For the second time in six years, Lee Janzen put a hurt on Payne Stewart to win the U.S. Open
by John Garrity
Posted: Wed June 24, 1998
Until last week, San Francisco's Olympic Club seemed to behave like a rebellious daughter whenever it hosted a U.S. Openthat is, it invariably picked the wrong man. Jack Fleck over Ben Hogan in 1955? Billy Casper over Arnold Palmer in '66? Scott Simpson over Tom Watson in '87? It was as if that city, famous for its fringe lifestyles, couldn't abide a conventional outcome or the establishment's choice. Tony Bennett four-putts from 10 feet, while Country Joe McDonald holes out from the fairway.
Janzen is not an emotive player. When he waves to the crowd, his elbow stays close to his body. His eyes seem a little wary, as if he expects something unpleasant to happen. But there were tears in those eyes after Stewart missed the tying putt on the 72nd hole. "I went out and played my absolute best," Janzen said, "and won the one championship I love more than any other."
There is no doubting that he was at his best on Sunday. He played the demanding Lake Course in two-under-par 68, while no other contender shot better than 73. He hit 11 of the 14 narrow, tilted fairways and 14 of the 18 tiny, parched greens. "Lee seems to play his best in the difficult tournaments, in difficult conditions," says his good friend and fellow Tour player Rocco Mediate.
Janzen proved that last fall, when he nearly saved the Ryder Cup for the U.S. with a gutsy one-up singles victory over Jose Maria Olazabal at Valderrama. He has struggled this year with his puttera malady treated last week by the Austin short-game doctor, Dave Pelz, who found that Janzen was aiming left of the hole on mid-range putts and aiming right on short onesbut Janzen does not fit the profile of the usual Olympic Club winner. He is neither unsung nor unloved.
Still, there was that history hanging over the tournament, so an inordinate amount of attention was paid to golfers who couldn't afford to stay at the luxury hotels on Nob Hill. You had 34-year-old Joe Durant, for instance, a fast-talking pro from the Florida panhandle who confessed that his short game was "very poor." You had Mark Carnevale, 38 years old and Stadleresque in build, who won the Chattanooga Classic in 1992 but has ridden the choochoo on the Nike tour for the past two years. And you had Lee Porter, a 32-year-old veteran of the Asian and South American tours.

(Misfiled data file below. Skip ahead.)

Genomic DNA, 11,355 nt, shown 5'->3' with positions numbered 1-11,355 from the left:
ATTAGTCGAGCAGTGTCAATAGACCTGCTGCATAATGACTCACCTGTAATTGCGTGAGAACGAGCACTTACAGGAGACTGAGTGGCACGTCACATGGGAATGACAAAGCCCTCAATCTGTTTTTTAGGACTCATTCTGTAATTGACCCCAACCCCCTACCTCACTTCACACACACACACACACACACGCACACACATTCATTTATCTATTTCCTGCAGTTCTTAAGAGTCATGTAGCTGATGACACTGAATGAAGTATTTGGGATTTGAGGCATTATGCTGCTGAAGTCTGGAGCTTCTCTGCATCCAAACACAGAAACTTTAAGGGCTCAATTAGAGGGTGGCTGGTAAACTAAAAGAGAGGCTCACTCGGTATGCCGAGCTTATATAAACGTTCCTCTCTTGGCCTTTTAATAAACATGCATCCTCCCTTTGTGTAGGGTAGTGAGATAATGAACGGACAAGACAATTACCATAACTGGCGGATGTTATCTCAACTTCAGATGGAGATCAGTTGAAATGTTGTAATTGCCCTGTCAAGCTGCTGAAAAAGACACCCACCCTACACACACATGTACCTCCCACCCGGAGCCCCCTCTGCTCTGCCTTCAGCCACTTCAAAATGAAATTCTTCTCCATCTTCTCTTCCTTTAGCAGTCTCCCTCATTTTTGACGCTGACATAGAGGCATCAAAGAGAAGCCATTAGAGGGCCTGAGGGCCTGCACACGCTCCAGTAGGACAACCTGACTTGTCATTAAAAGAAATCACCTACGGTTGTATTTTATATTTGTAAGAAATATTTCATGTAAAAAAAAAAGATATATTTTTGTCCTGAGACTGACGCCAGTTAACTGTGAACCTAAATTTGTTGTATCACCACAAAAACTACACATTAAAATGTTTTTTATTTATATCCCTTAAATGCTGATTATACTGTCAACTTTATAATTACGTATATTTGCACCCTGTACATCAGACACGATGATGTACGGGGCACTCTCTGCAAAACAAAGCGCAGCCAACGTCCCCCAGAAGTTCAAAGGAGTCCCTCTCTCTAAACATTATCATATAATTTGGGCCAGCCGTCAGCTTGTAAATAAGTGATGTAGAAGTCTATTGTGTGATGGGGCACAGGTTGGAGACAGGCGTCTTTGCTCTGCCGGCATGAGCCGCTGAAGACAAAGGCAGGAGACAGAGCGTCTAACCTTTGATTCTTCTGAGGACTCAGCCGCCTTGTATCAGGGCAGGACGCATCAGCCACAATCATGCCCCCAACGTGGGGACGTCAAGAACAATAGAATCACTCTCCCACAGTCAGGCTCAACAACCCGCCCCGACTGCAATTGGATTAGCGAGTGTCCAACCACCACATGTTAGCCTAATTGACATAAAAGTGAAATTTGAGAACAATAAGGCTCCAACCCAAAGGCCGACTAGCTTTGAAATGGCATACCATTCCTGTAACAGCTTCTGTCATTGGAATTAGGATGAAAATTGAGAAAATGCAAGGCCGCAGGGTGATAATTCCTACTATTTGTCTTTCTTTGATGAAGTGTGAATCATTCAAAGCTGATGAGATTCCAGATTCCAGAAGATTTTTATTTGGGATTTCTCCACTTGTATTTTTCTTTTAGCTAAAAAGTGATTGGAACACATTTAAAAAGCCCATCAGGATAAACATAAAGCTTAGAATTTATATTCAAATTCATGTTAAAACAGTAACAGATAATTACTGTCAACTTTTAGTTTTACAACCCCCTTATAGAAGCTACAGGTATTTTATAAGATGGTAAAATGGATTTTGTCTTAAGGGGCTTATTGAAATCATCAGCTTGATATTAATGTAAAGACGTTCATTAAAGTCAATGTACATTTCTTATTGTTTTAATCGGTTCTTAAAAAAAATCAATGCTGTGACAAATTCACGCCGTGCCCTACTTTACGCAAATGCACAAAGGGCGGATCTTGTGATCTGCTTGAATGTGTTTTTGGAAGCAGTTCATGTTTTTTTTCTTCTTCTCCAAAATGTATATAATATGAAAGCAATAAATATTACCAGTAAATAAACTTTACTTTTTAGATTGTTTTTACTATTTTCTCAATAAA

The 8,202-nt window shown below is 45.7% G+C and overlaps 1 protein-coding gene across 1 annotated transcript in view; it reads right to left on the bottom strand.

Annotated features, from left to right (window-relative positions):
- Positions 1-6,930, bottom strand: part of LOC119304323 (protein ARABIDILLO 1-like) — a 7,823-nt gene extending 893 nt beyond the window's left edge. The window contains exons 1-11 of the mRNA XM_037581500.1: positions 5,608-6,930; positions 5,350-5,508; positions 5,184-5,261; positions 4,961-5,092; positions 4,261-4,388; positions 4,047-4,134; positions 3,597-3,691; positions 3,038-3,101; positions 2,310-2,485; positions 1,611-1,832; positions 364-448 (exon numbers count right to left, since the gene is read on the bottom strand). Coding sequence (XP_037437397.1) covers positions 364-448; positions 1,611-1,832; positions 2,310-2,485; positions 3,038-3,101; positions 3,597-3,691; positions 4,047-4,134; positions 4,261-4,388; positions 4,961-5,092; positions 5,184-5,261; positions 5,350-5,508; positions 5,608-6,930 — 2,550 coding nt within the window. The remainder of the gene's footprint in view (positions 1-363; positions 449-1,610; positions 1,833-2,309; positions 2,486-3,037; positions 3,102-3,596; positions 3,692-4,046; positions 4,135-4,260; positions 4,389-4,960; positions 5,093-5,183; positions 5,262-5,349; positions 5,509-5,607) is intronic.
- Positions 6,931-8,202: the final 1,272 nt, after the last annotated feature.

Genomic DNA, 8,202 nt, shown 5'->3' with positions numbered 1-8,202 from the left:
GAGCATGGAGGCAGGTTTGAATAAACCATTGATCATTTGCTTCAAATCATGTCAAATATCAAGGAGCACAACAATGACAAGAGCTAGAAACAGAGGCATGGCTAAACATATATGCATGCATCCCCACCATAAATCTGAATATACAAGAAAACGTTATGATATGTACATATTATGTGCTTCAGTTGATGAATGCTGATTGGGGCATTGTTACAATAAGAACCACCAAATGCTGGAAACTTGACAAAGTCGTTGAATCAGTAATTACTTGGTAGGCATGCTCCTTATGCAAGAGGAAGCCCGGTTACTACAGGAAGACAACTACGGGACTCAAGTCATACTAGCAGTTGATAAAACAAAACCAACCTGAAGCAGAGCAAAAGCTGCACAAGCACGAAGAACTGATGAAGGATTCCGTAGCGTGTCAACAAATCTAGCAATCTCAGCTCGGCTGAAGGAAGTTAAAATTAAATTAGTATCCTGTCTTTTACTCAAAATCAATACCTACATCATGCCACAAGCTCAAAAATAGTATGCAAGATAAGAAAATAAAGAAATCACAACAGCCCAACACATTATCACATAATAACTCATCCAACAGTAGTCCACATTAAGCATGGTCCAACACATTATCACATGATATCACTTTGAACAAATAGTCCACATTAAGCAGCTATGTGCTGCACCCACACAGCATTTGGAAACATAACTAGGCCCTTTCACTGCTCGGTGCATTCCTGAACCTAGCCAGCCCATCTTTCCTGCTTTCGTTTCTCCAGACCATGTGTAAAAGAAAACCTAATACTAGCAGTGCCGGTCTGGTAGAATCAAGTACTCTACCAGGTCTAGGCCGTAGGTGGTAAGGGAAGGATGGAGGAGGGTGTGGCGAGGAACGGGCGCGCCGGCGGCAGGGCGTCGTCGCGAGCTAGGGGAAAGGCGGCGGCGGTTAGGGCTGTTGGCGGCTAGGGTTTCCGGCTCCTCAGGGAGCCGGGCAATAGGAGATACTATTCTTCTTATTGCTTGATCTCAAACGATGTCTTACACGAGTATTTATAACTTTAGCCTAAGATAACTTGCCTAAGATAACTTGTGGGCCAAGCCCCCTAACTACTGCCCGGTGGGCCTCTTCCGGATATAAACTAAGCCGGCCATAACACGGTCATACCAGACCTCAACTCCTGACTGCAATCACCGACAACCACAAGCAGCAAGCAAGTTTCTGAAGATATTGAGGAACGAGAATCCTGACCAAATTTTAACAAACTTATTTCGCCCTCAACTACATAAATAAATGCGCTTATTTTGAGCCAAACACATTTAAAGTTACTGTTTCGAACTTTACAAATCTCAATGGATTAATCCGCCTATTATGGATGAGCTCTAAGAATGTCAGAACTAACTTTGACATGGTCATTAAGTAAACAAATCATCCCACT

Was one of them the next Fleck? No. But Durant shot an opening-round 68, Carnevale was in the top 10 after three rounds, and Porter lingered like Hogan's worst Olympic nightmare, holing his approach on 18 for an eagle on Friday and riding the leader board on Saturday.
Then you had Matt Kuchar, the 20-year-old junior from Georgia Tech who was bidding to become the first amateur to win the national championship since Johnny Goodman in 1933. Justin Leonard, for one, found two days with the always smiling youngster hard to take, complaining that Kuchar's caddie/father, Peter, was too boisterous in his appreciation of his son's touch on the greens. But then, Leonard was stumbling to 40th place, while the U.S. Amateur champion was making pars and shrugging happily on his way to a 14th-place tie. Not since the days of legendary hustler Titanic Thompson had someone so seemingly guileless played such cutthroat golf.
Another good story had its epicenter down the peninsula. Four former or current Stanford players were in the field, and two of themTom Watson and Tiger Woodswere among the pretournament favorites. But local knowledge didn't seem to help. Stanford junior Joel Kribel missed the cut by a bunch, Watson missed by a little, and Woods showed that he still has not learned how to avoid the ugly hole. On his way to 18th place he four-putted twice, looking like the man who spills coins and bills from his pocket while taking out his keys.